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            People who live in walkable neighbourhoods are more likely to feel a stronger sense of community than residents of car-oriented neighbourhoods. - The Road to Health (2012), Toronto Public Health Susan Eng is Vice President for Advocacy at CARP, the national, non-partisan, non-profit organization committed to advocating for social change that will bring financial security, equitable access to health care and freedom from discrimination for all Canadians as we age. Having grown up in Toronto, Susan knows the value of pedestrian infrastructure. Being able to walk in a city provides residents, particularly seniors, with an opportunity to stay active, prevent the onset of illness, remain independent and to be much more engaged in their communities. Many older Canadians have to give up their cars and risk social isolation from this blow to their mobility. Eventually this leads to displacement as many will move out of the neighbourhoods they called home. Investments in the infrastructure to make active transportation and transit access a legitimate and safe option for all residents will create age-friendly cities across the Greater Toronto and Hamilton Area (GTHA). CARP believes that older Canadians deserve the dignity of remaining in the communities they have always lived. Active transportation is critical to our current and future cities, and to our personal futures as we age.

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            • David Mowat For It's Your Move

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              440 Plays / / 1 Comment

              Walking briskly for 29 minutes a day reduces an adult’s risk of premature death by 22% - Statistic provided by Dr. David Mowat Dr. David Mowat is the Medical Officer of Health for the Region of Peel. In this role, he is responsible for protecting and promoting the health of the residents of Brampton, Caledon and Mississauga. He has witnessed how the steady rise in obesity, type 2 diabetes and other chronic illnesses is directly related to a lack of physical activity. Although most people think immediately of the gym and recreation as a source of activity, there is a much larger opportunity to protect our health when we can be active in our day-to-day activities. For residents in communities across the GTHA, physical activity has been engineered out of our daily lives. We’ve designed neighbourhoods that make it difficult for people to choose walking or cycling to get to their destinations. To help build the case for investments in active transportation infrastructure, Dr. Mowat has teamed up with the other Medical Officers of Health across the GTHA to produce an upcoming report that shows the impact of active transportation and public transit on the health of the population through lives saved and healthcare dollars saved. The health benefits of active transportation are undeniable. Minimal investments from The Big Move would help ensure a future of health for residents and their families.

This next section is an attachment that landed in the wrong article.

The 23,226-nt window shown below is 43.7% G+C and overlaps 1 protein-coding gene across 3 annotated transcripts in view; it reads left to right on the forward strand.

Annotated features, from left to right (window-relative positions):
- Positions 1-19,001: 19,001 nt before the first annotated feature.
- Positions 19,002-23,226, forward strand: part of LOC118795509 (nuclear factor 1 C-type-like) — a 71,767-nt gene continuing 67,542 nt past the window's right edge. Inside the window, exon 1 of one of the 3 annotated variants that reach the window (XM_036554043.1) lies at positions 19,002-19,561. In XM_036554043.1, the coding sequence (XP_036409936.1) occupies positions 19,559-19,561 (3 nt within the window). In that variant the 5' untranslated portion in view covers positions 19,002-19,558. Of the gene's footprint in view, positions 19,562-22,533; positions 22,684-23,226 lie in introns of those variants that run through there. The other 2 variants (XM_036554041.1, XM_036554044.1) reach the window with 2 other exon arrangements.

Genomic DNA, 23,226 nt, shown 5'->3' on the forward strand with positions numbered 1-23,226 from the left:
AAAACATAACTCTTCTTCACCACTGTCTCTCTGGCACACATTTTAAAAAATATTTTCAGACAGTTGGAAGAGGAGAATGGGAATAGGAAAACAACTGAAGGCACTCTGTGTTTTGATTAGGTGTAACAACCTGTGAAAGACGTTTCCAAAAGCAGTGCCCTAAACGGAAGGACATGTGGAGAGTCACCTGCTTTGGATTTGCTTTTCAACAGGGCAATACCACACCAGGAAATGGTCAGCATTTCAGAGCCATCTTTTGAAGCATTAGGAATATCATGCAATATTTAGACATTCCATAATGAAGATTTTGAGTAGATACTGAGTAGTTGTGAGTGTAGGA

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              • Bruce McCuaig For It's Your Move

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                17% of all trips in the Greater Toronto and Hamilton Area are less than 2km, and 40% are less than 5km, which are perfect distances for either walking for riding your bike. - Statistic provided by Metrolinx Every day, Bruce walks a kilometre to his local GO Station as part of his commute into work. As the President and CEO of Metrolinx, he oversees GO Transit, PRESTO and the Union Pearson Express, and is responsible for delivering on the promise of The Big Move, the award-winning regional transportation plan. A pedestrian himself, he knows the value of providing facilities that encourage and invite residents to walk and cycle. To this aim, Metrolinx has worked with 30 schools in the region to promote walking and cycling habits in students through “Stepping It Up”; with employers across the Greater Toronto and Hamilton Area (GTHA) through their Smart Commute program which helps organizations and their staff commute by means other than single occupant vehicles; and they have outfitted buses in the region with bike racks that allow cyclists to integrate transit use into their trip planning. By providing more legitimate travel choices, we get a more efficient, cost effective and balanced transportation system that meets the needs of all users. As we expand regional transportation across the GTHA, Bruce recognizes that investing in walking and cycling infrastructure is a necessary part of how The Big Move will help create this balance. As residents who walk and cycle, it`s our job to ask for the infrastructure that will provide safe travel from doorstep to destination.

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                • City of Errors App

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                  Download our app on the App Store and share photo-stories of the things you do to make your city better. https://itunes.apple.com/us/app/cityoferrors/id823770145?mt=8 Video: 'Life in a city full of errors' by City of Errors | Audio: 'These Days' by Robin Grey CC BY NC ND

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                  • Basic Training

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                    At Basic training, this is how you'll spend 55 minutes.

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                    • How To Cleverhood

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                      from Cleverhood / Added

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                      This is how Cleverhood works. Seen in livable cities around the world, like here in Amsterdam. Music by Providence's Last Good Tooth: What's What I Do.